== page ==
Posted by Bill Warner | January 09, 2017|

Dental Technology

A common technique used when taking fixed prosthetic impressions is packing a cord. Packing a cord will help stop the bleeding and assist in achieving good retraction in the sulcus before inserting impression material. Dentists often pack a single cord as part of their impression taking technique. However, using a double cord technique can produce better tissue displacement, resulting in better impressions and better results for the laboratory, dentist and patient.

Why pack two cords instead of one?

Packing two cords has two main advantages over packing a single cord:

Margins are better defined with two cords. Single cords often leave extremely thin margin areas resulting in deformed impressions.
In a deep sulcus, using two cords can help prevent tissue from collapsing over the top of the cord. Tissue collapse restricts access of the impression material and can cause the material to tear.

Single Cord Technique and Double Cord Technique - DDS Dental Lab

Steps for packing two cords:

  1. Prepare the tooth.
  2. Choose one small cord (#00) and one large cord (#02). Because the sulcus is V-shaped, the first cord should be smaller. It will help control seepage and hemorrhage. (Consult your dental supply company for the best cord options.)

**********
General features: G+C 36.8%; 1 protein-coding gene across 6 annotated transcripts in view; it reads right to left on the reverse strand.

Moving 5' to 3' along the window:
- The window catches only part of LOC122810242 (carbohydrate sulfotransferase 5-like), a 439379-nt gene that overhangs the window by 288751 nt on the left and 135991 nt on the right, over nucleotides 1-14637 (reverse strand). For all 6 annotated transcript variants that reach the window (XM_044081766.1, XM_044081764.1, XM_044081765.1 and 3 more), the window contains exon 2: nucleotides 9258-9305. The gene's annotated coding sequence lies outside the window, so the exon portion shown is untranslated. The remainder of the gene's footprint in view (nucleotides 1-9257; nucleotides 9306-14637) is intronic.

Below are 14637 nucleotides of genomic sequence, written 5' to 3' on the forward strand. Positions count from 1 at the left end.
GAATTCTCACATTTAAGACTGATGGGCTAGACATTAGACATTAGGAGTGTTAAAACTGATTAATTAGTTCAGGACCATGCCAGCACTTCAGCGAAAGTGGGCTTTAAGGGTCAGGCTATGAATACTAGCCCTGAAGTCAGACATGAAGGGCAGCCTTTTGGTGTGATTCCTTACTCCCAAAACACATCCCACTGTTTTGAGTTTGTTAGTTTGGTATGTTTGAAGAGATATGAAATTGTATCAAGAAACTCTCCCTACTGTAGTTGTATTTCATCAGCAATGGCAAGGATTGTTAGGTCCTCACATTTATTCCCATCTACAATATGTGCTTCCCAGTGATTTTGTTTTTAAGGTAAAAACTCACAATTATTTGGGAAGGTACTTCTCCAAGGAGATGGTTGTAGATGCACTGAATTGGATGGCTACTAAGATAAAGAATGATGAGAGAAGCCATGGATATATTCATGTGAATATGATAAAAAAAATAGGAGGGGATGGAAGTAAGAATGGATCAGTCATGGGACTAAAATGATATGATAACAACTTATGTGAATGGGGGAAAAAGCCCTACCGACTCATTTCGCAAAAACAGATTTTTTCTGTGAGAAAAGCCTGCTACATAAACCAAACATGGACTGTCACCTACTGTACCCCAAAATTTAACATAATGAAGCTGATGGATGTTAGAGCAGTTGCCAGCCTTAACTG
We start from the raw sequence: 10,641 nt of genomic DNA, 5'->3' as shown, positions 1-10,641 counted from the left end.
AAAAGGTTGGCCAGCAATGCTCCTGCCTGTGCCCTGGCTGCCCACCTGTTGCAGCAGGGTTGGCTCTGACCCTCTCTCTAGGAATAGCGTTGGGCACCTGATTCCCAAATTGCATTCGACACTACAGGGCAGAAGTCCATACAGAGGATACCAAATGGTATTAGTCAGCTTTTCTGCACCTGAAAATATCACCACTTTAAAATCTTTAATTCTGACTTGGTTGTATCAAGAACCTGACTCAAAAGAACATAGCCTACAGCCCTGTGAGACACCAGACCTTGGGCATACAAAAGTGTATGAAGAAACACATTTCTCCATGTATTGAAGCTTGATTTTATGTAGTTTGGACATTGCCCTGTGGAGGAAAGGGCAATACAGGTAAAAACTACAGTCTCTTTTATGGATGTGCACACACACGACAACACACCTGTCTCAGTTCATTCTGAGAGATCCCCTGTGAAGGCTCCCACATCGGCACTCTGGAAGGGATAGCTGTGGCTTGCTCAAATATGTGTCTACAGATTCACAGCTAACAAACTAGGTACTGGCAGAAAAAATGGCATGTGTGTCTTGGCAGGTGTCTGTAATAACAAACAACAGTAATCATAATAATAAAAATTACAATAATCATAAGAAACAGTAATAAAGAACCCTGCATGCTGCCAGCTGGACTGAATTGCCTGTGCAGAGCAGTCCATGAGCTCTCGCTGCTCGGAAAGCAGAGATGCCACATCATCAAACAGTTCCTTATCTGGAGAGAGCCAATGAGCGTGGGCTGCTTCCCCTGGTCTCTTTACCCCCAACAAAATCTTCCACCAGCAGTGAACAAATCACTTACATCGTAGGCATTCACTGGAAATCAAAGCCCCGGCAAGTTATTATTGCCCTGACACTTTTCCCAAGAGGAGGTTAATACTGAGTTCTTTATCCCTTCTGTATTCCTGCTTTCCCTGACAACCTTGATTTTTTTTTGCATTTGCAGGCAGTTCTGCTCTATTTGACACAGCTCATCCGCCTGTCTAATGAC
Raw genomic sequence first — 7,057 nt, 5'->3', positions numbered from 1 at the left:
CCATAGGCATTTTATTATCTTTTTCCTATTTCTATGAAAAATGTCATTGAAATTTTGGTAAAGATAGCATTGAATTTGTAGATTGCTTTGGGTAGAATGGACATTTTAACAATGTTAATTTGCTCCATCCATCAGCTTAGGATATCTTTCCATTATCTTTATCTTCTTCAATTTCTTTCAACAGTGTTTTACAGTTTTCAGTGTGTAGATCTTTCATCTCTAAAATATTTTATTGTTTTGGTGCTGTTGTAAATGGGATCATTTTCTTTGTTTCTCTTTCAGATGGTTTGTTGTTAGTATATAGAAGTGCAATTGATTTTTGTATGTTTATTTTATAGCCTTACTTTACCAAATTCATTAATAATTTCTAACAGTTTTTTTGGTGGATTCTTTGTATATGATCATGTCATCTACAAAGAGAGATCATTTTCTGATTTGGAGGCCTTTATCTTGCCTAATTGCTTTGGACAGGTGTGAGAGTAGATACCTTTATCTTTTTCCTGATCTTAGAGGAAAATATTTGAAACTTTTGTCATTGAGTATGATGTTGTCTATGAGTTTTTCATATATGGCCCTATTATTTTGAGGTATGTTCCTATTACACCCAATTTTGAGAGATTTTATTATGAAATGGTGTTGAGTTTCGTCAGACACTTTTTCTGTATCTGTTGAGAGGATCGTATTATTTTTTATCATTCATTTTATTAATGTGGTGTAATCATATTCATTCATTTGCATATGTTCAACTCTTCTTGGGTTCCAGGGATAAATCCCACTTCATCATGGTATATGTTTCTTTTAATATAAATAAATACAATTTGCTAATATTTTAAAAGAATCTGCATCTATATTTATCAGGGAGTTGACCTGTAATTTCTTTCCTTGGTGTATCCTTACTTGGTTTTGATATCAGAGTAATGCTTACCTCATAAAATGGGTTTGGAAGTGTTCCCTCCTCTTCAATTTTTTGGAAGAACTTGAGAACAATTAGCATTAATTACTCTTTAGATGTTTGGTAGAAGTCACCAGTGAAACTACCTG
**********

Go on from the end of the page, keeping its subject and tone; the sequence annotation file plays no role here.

3. Pack the small cord (#00) below the margin of the tooth.
  4. Pack the large cord (#02) directly on top of the small cord.
  5. Remove the large cord after a minimum of 5 minutes.
  6. Optional Step: Remove the small cord. Some dentists prefer to leave the small cord in while taking the impression. However, this cord can sometimes stick to the impression material causing a small irregularity in the margin.
  7. Proceed with the impression.


How does a double cord technique help us produce
a better prosthetic at the lab?

As your laboratory, our goal is to provide you with the best fit for every prosthetic. The double cord technique often results in a more accurate impression, which eliminates any guess work at the lab when trimming the die. Well defined margins on an impression help us prevent margins from coming up short or open on the prosthetic which results in less seepage and provides a more accurate fit when placed in the patient's mouth.

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About the Author:Bill Warner

Bill Warner has more than 35 years of dental laboratory experience as a technician, supervisor and laboratory owner. Bill is an expert in all phases of fixed prosthetics, including product selection and planning for the most complex cases.

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